Little pictorial evidence exists of the original Theatre de Belleville, built in 1826 on the Cour Lesage off the Rue de Belleville, but by all accounts it was a magnificent building both inside and out. This was a time when Belleville was one of the suburbs of Paris, a place of leisure where Parisians went to enjoy cheaper entertainment and more relaxed licensing laws, and the theatre became one of the most important in the region.
It was particularly popular amongst the working classes, and the theatre repertoire reflected their tastes. Vaudeville, historical plays and melodramas were the most successful, keeping audience numbers high for many years. So popular was the theatre in fact that when it was badly damaged by fire in 1867, the necessary money for repairs was very quickly found.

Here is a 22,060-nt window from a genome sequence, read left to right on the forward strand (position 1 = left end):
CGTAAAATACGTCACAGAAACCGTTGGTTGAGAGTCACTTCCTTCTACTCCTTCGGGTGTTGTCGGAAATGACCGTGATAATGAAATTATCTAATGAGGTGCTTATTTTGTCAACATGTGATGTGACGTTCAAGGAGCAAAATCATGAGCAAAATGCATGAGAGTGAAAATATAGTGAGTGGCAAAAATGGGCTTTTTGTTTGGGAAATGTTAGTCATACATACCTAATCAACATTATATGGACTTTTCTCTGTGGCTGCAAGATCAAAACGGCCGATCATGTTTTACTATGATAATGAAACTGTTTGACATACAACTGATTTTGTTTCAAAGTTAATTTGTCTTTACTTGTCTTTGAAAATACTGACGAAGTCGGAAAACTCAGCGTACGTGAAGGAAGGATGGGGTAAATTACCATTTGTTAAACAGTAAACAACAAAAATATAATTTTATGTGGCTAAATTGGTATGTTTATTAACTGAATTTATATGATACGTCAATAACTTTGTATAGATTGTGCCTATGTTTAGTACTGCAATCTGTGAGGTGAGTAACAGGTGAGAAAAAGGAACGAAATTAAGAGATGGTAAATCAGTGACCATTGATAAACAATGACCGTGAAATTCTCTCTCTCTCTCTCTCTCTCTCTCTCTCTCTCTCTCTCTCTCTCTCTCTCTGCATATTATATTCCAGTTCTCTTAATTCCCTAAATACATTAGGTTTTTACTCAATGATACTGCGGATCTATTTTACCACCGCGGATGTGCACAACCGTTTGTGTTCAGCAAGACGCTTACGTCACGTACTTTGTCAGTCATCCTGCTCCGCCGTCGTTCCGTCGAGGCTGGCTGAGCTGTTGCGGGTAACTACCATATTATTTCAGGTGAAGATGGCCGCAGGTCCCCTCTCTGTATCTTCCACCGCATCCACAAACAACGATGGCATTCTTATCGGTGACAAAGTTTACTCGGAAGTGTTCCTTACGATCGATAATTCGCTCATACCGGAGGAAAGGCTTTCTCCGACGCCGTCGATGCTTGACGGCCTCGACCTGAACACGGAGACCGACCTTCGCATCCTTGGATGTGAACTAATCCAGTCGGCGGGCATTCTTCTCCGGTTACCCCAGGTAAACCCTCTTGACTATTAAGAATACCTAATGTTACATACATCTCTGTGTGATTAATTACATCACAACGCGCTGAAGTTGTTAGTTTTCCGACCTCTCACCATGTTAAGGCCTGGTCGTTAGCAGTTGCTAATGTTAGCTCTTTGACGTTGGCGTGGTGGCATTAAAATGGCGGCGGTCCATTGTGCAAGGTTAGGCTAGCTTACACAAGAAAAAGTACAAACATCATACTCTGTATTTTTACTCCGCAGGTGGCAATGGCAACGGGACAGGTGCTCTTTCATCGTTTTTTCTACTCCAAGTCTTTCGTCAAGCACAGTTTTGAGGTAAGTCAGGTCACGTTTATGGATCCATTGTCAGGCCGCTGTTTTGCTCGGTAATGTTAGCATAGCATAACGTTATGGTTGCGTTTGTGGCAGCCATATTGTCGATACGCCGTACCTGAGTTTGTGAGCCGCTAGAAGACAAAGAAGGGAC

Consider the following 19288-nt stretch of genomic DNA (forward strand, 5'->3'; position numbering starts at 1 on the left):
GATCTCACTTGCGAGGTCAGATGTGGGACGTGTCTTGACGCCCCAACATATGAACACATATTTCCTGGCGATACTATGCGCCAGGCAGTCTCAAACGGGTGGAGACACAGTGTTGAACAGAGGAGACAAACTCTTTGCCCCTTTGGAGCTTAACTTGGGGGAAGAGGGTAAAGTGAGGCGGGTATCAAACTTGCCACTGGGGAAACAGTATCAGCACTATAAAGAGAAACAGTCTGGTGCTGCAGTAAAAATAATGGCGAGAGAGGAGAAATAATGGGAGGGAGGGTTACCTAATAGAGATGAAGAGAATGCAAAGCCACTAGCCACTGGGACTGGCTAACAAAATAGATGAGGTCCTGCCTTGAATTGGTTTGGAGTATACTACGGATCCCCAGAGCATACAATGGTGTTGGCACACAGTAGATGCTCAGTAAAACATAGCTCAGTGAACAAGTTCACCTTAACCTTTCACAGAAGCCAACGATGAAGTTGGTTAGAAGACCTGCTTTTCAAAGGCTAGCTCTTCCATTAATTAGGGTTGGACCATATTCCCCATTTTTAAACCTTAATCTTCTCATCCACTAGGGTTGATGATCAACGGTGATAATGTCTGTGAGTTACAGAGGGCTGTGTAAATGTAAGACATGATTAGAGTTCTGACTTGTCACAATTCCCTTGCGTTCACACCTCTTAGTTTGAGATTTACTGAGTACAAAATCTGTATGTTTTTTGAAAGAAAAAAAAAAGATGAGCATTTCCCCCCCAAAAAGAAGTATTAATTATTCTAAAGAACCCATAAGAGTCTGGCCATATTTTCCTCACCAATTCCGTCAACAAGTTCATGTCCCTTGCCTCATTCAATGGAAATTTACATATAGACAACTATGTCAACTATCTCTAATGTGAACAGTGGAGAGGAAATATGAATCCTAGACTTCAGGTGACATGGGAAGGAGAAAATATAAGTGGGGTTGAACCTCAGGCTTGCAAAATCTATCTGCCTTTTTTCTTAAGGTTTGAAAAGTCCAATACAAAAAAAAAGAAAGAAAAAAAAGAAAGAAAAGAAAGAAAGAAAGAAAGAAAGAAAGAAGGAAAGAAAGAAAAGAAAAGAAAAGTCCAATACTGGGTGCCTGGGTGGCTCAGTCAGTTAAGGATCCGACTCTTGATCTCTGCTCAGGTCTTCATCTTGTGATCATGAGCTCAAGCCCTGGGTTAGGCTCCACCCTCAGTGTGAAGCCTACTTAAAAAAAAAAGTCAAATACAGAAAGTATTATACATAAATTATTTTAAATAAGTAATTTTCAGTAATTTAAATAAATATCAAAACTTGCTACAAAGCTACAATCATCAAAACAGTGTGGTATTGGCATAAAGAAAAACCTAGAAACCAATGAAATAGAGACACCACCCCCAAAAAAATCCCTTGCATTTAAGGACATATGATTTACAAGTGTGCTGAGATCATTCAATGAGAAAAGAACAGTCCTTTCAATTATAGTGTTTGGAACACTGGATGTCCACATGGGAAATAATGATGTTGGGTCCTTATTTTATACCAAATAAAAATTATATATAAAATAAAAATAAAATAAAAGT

The theatre continued to thrive into the twentieth century until a new competitor came along that would prove more dangerous than fire – the cinema. The theatre struggled to adapt and keep up with fashions, until in 1932, Paul Caillet, the owner at the time, decided to demolish the old theatre and put up a new building in its place. Using the most modern art-deco styles of contemporary architects, no longer could it be said that the Theatre de Belleville was behind the times.